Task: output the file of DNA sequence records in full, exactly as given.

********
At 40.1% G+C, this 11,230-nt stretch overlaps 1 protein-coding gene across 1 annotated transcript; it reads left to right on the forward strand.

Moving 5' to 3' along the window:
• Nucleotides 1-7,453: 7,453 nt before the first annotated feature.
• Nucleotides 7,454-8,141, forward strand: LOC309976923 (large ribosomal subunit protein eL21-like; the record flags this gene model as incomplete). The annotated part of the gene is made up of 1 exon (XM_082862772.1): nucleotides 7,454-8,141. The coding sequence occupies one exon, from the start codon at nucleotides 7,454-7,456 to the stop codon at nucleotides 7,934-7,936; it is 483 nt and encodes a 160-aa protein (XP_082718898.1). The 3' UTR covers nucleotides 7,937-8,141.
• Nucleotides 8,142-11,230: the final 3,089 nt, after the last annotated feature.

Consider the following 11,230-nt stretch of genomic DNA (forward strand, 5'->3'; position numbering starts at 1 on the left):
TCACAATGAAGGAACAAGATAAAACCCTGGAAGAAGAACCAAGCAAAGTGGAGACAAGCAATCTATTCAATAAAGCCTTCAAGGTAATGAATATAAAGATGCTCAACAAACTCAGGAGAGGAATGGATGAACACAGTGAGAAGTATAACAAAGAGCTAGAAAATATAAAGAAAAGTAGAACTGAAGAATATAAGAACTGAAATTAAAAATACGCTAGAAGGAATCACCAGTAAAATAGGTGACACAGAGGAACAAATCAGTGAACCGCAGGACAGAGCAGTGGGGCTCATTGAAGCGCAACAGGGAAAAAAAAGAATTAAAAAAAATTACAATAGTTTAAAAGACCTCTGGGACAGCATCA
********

At 40.1% G+C, this 11,230-nt stretch overlaps 1 protein-coding gene across 1 annotated transcript; it reads left to right on the forward strand.

Moving 5' to 3' along the window:
• Nucleotides 1-7,453: 7,453 nt before the first annotated feature.
• Nucleotides 7,454-8,141, forward strand: LOC309976923 (large ribosomal subunit protein eL21-like; the record flags this gene model as incomplete). The annotated part of the gene is made up of 1 exon (XM_082862772.1): nucleotides 7,454-8,141. The coding sequence occupies one exon, from the start codon at nucleotides 7,454-7,456 to the stop codon at nucleotides 7,934-7,936; it is 483 nt and encodes a 160-aa protein (XP_082718898.1). The 3' UTR covers nucleotides 7,937-8,141.
• Nucleotides 8,142-11,230: the final 3,089 nt, after the last annotated feature.

Consider the following 11,230-nt stretch of genomic DNA (forward strand, 5'->3'; position numbering starts at 1 on the left):
TCACAATGAAGGAACAAGATAAAACCCTGGAAGAAGAACCAAGCAAAGTGGAGACAAGCAATCTATTCAATAAAGCCTTCAAGGTAATGAATATAAAGATGCTCAACAAACTCAGGAGAGGAATGGATGAACACAGTGAGAAGTATAACAAAGAGCTAGAAAATATAAAGAAAAGTAGAACTGAAGAATATAAGAACTGAAATTAAAAATACGCTAGAAGGAATCACCAGTAAAATAGGTGACACAGAGGAACAAATCAGTGAACCGCAGGACAGAGCAGTGGGGCTCATTGAAGCGCAACAGGGAAAAAAAAGAATTAAAAAAAATTACAATAGTTTAAAAGACCTCTGGGACAGCATCA